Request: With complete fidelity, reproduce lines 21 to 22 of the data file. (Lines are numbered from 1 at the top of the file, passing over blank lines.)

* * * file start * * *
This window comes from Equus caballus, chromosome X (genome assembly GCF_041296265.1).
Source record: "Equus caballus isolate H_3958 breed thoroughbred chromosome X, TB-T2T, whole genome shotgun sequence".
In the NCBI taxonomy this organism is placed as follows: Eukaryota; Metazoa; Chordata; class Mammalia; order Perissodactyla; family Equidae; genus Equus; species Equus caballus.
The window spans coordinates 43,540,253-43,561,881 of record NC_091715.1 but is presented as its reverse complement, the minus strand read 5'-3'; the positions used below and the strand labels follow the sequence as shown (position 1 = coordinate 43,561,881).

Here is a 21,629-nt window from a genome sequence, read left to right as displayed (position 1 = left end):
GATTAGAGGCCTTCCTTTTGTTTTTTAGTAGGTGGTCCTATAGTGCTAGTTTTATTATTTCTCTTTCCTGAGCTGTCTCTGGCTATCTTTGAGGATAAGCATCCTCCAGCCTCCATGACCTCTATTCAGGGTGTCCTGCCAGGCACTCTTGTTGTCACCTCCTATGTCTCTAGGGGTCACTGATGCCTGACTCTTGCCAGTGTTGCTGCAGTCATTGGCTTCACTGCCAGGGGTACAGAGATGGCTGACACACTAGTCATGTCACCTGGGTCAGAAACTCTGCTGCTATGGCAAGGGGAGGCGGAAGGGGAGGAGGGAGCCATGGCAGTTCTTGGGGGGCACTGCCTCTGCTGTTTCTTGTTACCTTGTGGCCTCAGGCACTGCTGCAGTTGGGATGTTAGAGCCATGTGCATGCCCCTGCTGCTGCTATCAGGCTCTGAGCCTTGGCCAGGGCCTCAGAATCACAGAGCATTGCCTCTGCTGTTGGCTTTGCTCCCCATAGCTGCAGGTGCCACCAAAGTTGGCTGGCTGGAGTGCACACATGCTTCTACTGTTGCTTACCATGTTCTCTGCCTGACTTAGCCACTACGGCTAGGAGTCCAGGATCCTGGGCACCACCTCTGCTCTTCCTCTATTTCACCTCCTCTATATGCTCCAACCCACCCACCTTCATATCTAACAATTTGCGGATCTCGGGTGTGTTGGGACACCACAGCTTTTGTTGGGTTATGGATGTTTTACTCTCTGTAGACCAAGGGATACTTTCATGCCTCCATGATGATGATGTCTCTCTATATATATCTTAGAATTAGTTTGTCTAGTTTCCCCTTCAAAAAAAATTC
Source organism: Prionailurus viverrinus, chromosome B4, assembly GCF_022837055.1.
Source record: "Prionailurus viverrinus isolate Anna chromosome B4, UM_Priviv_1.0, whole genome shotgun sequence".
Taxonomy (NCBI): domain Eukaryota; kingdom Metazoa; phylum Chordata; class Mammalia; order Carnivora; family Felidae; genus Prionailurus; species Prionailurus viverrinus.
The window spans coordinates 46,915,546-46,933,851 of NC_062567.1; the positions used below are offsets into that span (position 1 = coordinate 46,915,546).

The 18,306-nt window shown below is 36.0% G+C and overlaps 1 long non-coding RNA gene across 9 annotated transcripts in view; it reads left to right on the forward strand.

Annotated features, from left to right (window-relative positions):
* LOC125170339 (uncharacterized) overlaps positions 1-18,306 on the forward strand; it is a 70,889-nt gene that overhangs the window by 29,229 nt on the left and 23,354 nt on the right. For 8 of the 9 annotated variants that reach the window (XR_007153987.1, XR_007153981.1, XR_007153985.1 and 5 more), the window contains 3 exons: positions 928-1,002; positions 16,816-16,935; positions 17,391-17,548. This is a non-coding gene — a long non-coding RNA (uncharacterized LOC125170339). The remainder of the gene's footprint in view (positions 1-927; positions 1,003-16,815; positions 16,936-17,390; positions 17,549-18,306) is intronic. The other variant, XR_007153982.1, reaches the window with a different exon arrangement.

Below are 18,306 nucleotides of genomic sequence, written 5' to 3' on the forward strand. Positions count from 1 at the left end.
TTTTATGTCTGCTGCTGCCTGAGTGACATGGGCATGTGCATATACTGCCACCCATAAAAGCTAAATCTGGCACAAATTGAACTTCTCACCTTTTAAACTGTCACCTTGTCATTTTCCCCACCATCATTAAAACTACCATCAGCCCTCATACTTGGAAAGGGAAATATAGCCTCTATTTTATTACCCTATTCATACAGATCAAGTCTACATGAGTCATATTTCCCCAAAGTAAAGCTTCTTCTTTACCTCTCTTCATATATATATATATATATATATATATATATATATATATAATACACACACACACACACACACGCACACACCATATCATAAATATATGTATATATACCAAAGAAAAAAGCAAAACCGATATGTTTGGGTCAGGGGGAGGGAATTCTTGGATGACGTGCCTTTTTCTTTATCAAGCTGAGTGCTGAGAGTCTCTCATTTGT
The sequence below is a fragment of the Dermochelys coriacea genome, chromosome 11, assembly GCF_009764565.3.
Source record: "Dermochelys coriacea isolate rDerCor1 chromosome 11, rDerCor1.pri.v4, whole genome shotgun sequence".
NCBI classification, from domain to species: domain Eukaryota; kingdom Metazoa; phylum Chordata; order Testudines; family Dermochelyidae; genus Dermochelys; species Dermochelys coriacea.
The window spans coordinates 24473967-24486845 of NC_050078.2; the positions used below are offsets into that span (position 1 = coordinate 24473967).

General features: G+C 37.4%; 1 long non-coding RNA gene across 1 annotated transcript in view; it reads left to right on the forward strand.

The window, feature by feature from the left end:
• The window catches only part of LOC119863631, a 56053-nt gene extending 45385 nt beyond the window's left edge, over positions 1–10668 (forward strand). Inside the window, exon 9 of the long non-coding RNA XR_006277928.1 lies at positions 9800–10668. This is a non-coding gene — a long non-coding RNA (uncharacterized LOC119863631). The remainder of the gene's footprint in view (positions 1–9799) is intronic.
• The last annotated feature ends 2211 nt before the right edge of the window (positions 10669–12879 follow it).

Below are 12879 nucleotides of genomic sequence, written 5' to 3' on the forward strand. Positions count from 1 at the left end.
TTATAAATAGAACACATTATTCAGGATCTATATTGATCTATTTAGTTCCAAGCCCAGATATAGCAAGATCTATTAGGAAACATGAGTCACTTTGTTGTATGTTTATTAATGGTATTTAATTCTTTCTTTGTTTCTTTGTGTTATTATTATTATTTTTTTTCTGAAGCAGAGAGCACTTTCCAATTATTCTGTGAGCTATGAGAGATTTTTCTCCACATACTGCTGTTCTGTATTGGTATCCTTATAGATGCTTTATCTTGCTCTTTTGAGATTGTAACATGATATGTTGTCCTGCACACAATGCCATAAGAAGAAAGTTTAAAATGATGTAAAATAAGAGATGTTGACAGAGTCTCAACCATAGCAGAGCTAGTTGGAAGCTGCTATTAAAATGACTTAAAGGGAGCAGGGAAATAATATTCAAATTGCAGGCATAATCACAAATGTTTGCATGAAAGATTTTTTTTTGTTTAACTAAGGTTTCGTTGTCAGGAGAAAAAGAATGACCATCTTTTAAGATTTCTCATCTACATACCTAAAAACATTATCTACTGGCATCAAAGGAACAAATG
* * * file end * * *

The window, feature by feature from the left end:
• The window catches only part of LOC119863631, a 56053-nt gene extending 45385 nt beyond the window's left edge, over positions 1–10668 (forward strand). Inside the window, exon 9 of the long non-coding RNA XR_006277928.1 lies at positions 9800–10668. This is a non-coding gene — a long non-coding RNA (uncharacterized LOC119863631). The remainder of the gene's footprint in view (positions 1–9799) is intronic.